2. Who is Palmer Olnis?: I have no idea what the intention was. I only include it because the title confuses me. I don’t think that’s a name I came up with. It sounds fake enough for a name I would fabricate but I almost never add in surnames to my creations. A fake first name is easy to mask: at the very least you can claim it’s a nickname to wave away the stupidity. I used to know someone who went by ‘Badger’; it was three years before I found out her proper name. I might have taken the name from someone else. More than likely, if it was anything, it would have been five hundred to a thousand words of rambling before settling on the conclusion of ‘I don’t know’. That’s the type of thing I do.

3. Crusader Kings II Broke my Spirit: This I do know. I had started a game as Anglo-Saxon Wessex in The Old Gods era, picking Alfred of Wessex (King Alfred the Great) and working my way up from the Count of Dorset to the Emperor of Britannia with a realm that encompassed all of Britain and Ireland, Norway and Sweden, Spain, North Africa and the Levant. I had just popped the achievement Protector of the Holy Places for bringing Rome, Jerusalem, Medina and Mecca under my control. Shortly after this my emperor died and his infant son inherited, placing the Empire into a regency. For those unfamiliar with the game, this is terrible and takes large chunks of your control away until your character reaches his (or her) majority. During this regency period, my regent switched the succession rules from agnatic (male-only, to avoid succession crises) to agnatic-cognatic, bringing women into the line of succession. As my regent was my eldest sister, this had all the makings of a conflict of interest. She then had my infant emperor (her brother, need I remind you) assassinated. Due to some contrivance in the game, it was not her that inherited but her son. As her son was not a member of my dynasty, this constituted a game over. Thus, six hundred years of glorious rule (and more hours than I care to admit of gameplay) were lost. I uninstalled the game shortly after and have not played it since. Why I abandoned it? It was around the time Paradox was planning to release the Deus Vult expansion and some media outlets with no understanding of history were citing it as their endorsement of right-wing policies. I didn’t want to get involved. Games Journalism is general is something best left avoided.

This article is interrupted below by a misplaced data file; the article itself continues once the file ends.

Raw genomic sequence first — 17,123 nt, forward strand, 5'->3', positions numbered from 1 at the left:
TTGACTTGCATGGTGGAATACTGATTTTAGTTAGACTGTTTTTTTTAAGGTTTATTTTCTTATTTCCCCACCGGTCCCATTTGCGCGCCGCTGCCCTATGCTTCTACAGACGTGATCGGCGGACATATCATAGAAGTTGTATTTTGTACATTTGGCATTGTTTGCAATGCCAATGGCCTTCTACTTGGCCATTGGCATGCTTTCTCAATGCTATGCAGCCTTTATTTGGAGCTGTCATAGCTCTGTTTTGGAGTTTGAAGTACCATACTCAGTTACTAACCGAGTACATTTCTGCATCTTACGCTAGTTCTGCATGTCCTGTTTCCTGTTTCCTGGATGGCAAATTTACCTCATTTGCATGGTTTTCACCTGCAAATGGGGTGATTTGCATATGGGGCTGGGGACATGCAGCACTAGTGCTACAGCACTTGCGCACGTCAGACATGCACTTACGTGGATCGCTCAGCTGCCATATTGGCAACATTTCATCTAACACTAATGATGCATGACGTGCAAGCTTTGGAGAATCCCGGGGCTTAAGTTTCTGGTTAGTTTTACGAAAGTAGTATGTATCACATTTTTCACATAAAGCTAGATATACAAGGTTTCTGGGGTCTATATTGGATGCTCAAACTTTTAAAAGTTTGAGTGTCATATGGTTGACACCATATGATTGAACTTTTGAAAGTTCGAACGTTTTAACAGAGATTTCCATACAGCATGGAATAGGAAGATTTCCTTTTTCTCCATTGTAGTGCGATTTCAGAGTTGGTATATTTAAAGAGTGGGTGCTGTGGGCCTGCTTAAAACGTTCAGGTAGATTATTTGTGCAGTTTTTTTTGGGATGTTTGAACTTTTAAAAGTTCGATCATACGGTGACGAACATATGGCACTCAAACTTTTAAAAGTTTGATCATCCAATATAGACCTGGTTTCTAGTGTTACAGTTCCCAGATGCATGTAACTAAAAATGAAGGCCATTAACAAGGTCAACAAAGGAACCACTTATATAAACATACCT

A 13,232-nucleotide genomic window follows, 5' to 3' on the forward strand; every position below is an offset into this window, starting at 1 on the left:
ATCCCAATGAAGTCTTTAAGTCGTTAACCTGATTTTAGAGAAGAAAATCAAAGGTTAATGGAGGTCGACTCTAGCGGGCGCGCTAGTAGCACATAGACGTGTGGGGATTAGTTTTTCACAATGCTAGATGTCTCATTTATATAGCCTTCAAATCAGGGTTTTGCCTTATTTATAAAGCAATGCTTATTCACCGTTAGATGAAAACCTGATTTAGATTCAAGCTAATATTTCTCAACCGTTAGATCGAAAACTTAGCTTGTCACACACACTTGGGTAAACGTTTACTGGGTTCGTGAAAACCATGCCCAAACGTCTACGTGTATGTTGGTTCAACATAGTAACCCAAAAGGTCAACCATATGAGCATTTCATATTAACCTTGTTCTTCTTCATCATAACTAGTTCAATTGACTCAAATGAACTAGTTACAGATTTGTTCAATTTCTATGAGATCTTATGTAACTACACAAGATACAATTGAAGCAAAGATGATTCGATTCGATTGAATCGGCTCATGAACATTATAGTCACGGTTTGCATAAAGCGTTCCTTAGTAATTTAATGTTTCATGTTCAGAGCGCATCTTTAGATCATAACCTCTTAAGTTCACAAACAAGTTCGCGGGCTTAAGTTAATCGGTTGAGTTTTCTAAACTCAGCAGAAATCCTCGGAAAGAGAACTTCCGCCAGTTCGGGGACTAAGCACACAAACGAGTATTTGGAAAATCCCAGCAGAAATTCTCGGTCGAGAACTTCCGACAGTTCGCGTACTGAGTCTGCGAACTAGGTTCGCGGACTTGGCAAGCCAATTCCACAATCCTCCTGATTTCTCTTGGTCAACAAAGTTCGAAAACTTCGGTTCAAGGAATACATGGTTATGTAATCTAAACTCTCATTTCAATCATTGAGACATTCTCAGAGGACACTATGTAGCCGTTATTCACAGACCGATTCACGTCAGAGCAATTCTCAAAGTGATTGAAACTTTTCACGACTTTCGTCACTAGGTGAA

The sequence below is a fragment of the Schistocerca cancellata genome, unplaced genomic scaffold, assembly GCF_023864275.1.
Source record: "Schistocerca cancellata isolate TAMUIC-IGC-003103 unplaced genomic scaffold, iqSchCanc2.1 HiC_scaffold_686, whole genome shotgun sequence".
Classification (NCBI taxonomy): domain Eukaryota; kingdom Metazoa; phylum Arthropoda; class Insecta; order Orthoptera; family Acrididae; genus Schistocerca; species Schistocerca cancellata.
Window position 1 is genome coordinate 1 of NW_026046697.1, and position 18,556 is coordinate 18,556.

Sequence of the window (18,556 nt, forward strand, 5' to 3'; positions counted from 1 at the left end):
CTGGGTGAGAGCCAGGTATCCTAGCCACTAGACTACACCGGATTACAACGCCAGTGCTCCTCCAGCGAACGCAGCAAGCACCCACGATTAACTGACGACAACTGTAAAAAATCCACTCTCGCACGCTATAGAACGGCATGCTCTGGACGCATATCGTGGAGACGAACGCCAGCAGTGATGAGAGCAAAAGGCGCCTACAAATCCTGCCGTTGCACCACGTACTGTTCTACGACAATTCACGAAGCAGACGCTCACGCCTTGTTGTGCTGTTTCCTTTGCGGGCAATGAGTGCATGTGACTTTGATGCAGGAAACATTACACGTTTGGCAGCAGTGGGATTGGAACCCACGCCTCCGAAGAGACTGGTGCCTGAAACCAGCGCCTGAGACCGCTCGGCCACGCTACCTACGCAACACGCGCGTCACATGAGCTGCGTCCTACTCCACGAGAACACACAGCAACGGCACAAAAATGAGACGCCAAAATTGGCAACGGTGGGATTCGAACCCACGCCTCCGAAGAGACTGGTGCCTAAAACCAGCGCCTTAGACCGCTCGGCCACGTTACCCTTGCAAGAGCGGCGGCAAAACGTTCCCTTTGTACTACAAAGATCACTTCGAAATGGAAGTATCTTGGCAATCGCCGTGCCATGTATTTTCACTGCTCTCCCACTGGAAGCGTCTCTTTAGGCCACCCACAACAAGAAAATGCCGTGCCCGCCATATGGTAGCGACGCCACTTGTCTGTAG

4. A Review of the Imitation Game: The Imitation Game is the worst film I have ever seen. I truly despise it. I despise the historical inaccuracies, I despise the performances, and I despise all involved, most particularly Benedict Cumberbatch and Matthew Goode–and most of all the screenwriter Graham Moore, who responded to the criticism of inaccuracies by pointing at a Monet painting and shouting ‘that’s not what water lilies look like!’–for their smugness in the promotional interviews in which they say it’s okay to be as inaccurate as possible because the film honours a great man. Personally, I find the best way to honour a great man is to tell his story as accurately as possible and not by portraying him as some autistic savant who engaged in espionage and treason as some way of building tension. But the film won Oscars and BAFTAs and I’m sitting here writing the equivalent of a public diary— so what do I know? Abandoned for being too ranty. I find the ranting justified but it would have probably put me on a watchlist. Instead, I reference my disdain for it here and here, as asides to other tales.